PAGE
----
The NBA’s success in China and the NFL’s moves into the UK signal a massive overseas market for these distinctly American products.

American professional sports are an essential part of American culture. And for a long time, that dynamic drove the business approach of our sports leagues—marketing was hyper-focused on our shores, with a broad presumption that our sports culture is simply incompatible with the rest of the world’s. Keep our sports dollars on our side of the pond, let them have theirs.

Social media and an expanding range of viewing options have decimated that thinking. In recent years, my own kids and their friends were just as likely to wear a Manchester City or Real Madrid jersey as a New York Jets or Tampa Bay Buccaneers one. It goes the other way, too: Our sports leagues are making strong and smart moves into overseas markets—but more on that in a minute.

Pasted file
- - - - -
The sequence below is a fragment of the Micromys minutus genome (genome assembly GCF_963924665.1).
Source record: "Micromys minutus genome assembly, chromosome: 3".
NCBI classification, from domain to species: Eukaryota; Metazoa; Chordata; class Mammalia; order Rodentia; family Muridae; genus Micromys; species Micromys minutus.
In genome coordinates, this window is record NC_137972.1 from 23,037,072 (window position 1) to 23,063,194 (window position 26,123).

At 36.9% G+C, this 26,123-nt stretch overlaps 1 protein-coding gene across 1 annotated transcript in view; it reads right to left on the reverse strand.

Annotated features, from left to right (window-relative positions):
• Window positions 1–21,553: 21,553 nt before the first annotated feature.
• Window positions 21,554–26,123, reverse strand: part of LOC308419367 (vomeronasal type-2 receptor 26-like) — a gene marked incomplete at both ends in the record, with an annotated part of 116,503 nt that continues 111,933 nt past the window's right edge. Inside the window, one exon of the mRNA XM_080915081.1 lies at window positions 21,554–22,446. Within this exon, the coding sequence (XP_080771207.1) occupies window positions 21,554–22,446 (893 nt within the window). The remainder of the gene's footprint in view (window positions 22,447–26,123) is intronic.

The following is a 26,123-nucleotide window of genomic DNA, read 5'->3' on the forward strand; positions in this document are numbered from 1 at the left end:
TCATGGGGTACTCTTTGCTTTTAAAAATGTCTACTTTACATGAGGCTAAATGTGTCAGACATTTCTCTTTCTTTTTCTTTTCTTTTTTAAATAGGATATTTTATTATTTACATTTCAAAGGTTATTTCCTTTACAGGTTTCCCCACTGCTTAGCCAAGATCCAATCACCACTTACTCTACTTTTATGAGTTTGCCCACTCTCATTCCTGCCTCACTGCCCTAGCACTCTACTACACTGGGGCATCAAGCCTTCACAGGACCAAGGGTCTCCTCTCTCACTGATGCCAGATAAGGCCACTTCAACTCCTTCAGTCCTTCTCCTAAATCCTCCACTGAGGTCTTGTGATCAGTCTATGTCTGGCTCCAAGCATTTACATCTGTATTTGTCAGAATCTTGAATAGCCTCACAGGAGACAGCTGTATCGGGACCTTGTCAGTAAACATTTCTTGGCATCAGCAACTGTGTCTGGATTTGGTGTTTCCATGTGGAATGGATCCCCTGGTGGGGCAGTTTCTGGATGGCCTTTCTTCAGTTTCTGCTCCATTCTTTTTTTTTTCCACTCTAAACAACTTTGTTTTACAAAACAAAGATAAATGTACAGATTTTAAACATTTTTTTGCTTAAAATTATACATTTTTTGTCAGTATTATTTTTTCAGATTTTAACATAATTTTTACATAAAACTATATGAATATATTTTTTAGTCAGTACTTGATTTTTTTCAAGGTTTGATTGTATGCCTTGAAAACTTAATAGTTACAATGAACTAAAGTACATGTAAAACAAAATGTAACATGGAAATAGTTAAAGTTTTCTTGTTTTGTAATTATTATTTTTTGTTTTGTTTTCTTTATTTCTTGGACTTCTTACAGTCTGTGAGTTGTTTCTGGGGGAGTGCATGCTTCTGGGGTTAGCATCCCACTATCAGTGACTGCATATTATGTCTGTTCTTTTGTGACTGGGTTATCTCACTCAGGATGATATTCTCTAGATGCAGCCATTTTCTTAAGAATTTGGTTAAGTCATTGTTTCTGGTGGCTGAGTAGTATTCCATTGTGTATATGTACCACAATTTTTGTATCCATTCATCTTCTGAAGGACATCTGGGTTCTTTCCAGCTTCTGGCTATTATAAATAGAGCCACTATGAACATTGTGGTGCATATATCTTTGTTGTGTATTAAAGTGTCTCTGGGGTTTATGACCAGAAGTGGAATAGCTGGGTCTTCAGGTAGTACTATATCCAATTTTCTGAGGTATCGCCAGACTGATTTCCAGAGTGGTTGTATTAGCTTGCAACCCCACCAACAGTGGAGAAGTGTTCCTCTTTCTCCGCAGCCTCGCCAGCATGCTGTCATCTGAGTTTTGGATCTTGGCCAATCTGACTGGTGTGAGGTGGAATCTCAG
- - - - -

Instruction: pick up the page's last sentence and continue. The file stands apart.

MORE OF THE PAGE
With exports and the trade balance dominating much of our political and economic discourse these days, the trend arrives at a pivotal moment. (Never forget: Any foreign dollar spent on an American good or service counts as an export, even if it’s the overseas viewing of a Steph Curry three-pointer or a Patrick Mahomes TD pass instead of the purchasing of a car or refrigerator.) Certain overseas markets are perfectly primed to join American sports fandom—an opportunity that could have a profound effect on international inbound travel and visitor spending. 

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